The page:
When a drought is not a drought

Adriene Hill Jan 16, 2012

Adriene Hill:Well today would ordinarily be one of the busiest days of the year at the nation’s ski resorts, since it’s the tail end of a holiday weekend. But the lack of snow across the west this year has made skiing impossible in many places. Some are wondering if we’re officially in a drought.

Marketplace’s Adriene Hill reports now on the official definition of drought.


Adriene Hill: Turns out drought is just like the markets. It’s all about supply — that’s the rain — but also demand. 

Mark Svoboda is a climatologist at the National Drought Mitigation Center.

Mark Svoboda: Drought is something just about different for everyone you talk to. There’s no universal definition for drought.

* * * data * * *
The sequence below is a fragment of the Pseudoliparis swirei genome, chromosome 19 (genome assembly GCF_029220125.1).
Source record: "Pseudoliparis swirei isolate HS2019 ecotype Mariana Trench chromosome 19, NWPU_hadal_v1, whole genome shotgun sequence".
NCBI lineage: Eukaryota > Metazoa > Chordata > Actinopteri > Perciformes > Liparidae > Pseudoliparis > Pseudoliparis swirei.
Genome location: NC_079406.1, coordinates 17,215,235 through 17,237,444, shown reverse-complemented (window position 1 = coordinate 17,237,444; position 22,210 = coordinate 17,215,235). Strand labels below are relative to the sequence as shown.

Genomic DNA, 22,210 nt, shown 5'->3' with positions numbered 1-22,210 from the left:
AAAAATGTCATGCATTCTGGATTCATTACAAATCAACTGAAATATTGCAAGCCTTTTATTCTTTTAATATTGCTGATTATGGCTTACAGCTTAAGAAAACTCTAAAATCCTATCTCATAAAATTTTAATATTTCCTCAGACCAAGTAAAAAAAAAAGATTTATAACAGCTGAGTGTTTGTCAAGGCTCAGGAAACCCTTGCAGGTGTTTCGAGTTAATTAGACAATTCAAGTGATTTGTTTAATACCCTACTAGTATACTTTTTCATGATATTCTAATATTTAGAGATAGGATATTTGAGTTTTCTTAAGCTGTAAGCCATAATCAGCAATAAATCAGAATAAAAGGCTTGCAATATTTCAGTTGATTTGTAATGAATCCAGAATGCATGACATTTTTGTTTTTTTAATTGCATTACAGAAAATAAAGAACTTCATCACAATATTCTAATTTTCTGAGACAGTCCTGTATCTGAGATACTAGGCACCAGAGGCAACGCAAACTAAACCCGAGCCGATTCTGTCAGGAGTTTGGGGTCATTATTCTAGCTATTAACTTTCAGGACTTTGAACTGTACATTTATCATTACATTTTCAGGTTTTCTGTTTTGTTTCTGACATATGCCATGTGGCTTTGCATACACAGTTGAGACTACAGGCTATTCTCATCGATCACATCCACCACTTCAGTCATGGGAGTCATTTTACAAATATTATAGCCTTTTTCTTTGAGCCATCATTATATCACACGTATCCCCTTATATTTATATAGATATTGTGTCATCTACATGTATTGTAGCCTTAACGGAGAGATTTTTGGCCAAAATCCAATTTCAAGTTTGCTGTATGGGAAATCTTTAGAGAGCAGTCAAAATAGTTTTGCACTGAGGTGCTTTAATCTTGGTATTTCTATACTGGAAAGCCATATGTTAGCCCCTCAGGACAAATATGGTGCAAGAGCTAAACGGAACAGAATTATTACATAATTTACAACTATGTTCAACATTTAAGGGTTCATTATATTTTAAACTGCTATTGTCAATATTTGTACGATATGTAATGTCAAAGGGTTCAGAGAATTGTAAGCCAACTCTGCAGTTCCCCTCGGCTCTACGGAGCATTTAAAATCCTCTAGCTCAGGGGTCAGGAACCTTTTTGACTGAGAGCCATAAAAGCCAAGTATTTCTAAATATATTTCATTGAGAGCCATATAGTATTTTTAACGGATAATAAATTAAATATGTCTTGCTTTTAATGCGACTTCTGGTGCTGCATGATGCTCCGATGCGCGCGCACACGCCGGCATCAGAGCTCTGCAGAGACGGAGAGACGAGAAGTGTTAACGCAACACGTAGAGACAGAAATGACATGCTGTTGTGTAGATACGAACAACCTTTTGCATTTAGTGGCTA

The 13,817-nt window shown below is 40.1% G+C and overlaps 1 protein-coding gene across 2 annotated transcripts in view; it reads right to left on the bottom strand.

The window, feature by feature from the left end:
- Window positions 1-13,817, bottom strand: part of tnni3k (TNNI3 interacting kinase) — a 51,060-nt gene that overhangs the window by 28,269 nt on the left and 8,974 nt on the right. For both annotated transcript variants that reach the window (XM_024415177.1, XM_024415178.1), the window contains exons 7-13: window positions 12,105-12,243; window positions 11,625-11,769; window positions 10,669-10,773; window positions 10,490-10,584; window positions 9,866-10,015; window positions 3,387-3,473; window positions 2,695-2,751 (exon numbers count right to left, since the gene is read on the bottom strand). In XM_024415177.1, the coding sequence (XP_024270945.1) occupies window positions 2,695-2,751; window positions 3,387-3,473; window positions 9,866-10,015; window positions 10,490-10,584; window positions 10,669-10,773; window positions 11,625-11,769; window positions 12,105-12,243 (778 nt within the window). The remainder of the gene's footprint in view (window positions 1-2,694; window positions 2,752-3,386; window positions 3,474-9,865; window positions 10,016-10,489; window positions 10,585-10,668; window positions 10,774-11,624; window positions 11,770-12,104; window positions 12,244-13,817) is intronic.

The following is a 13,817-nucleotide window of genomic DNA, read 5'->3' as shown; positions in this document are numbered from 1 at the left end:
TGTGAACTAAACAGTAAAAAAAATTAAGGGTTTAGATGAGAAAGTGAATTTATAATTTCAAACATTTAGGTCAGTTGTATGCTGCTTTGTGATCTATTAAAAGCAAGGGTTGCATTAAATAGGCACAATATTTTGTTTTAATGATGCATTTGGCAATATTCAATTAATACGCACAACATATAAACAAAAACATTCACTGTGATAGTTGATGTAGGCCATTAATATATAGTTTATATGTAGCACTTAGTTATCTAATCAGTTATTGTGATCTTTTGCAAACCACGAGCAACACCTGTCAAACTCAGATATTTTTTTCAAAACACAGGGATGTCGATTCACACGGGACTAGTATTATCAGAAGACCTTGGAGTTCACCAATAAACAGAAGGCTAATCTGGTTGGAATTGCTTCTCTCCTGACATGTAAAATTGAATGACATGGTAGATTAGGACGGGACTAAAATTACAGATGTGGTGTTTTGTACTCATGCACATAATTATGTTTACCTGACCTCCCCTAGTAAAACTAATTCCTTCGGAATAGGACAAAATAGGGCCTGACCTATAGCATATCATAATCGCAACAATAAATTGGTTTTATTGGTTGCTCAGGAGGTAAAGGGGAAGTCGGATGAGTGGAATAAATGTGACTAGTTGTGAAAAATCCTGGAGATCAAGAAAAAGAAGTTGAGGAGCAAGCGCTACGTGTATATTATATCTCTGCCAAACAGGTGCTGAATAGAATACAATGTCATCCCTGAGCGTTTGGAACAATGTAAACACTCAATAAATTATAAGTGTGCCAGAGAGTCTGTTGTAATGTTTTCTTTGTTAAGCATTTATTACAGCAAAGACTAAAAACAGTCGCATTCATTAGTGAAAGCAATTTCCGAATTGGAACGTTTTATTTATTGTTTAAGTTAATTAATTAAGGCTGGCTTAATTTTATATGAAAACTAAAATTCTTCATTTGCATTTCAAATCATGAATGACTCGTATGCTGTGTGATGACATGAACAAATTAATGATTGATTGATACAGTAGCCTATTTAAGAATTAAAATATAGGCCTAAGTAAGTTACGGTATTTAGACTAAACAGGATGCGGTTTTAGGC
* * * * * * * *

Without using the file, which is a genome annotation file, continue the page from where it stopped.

In general, he says, drought starts with too little precipitation over a certain amount of time.

Svoboda: When that impacts you, that’s when you’re in a drought.

Those impacts have to do with precipitation, sure, but also other people.

David Miskus is a meteorologist with the Climate Prediction Center with the federal government.

David Miskus: Sometimes you can get normal rainfall, but if the demand is much higher than normal, you remove the reservoir much quicker than you think and they consider that a manmade drought.

Like the markets, drought is about scarcity and expectations. It’s all about numbers and what they mean to us.

I’m Adriene Hill for Marketplace. 

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